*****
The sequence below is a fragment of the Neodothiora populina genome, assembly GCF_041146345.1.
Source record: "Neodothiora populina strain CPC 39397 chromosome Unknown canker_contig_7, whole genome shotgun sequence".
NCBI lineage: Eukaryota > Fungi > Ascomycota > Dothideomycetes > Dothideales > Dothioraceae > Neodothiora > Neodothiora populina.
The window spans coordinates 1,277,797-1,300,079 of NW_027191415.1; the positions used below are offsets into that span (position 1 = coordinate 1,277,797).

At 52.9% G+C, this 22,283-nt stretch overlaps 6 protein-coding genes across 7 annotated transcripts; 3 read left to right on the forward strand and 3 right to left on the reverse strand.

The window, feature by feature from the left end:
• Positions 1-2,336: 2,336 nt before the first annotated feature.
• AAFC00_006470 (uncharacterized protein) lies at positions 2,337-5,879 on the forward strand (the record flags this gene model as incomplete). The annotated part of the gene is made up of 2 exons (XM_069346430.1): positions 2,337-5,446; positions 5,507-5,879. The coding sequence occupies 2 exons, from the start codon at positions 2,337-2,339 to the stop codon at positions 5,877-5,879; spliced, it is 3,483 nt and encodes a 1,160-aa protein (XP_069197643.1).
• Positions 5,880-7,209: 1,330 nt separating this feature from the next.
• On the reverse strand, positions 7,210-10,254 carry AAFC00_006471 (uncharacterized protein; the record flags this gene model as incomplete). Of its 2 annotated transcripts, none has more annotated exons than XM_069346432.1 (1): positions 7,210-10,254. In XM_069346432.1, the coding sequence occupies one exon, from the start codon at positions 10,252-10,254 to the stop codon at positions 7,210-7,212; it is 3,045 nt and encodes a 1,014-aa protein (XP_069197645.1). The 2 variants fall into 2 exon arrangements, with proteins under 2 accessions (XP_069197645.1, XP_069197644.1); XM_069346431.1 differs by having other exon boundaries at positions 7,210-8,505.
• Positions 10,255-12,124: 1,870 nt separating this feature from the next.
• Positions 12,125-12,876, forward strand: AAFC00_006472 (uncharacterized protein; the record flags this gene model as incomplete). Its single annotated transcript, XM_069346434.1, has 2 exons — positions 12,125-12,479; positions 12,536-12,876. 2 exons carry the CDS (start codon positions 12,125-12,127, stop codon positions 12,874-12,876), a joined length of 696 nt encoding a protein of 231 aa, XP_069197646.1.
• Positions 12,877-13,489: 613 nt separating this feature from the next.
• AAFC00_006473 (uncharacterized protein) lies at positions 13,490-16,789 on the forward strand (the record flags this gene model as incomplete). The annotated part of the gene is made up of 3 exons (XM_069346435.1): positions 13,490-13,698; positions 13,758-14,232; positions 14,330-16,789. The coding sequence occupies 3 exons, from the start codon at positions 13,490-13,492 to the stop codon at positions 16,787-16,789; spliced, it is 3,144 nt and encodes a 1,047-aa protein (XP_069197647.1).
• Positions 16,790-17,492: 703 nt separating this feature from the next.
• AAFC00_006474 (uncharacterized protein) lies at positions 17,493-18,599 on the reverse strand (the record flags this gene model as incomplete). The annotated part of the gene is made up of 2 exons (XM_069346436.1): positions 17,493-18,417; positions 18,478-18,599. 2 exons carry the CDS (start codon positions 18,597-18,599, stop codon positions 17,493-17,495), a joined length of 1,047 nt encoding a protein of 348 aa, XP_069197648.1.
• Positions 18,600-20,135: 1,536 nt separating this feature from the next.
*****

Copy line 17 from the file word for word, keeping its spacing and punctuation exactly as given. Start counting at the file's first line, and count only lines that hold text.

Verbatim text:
• Positions 18,600-20,135: 1,536 nt separating this feature from the next.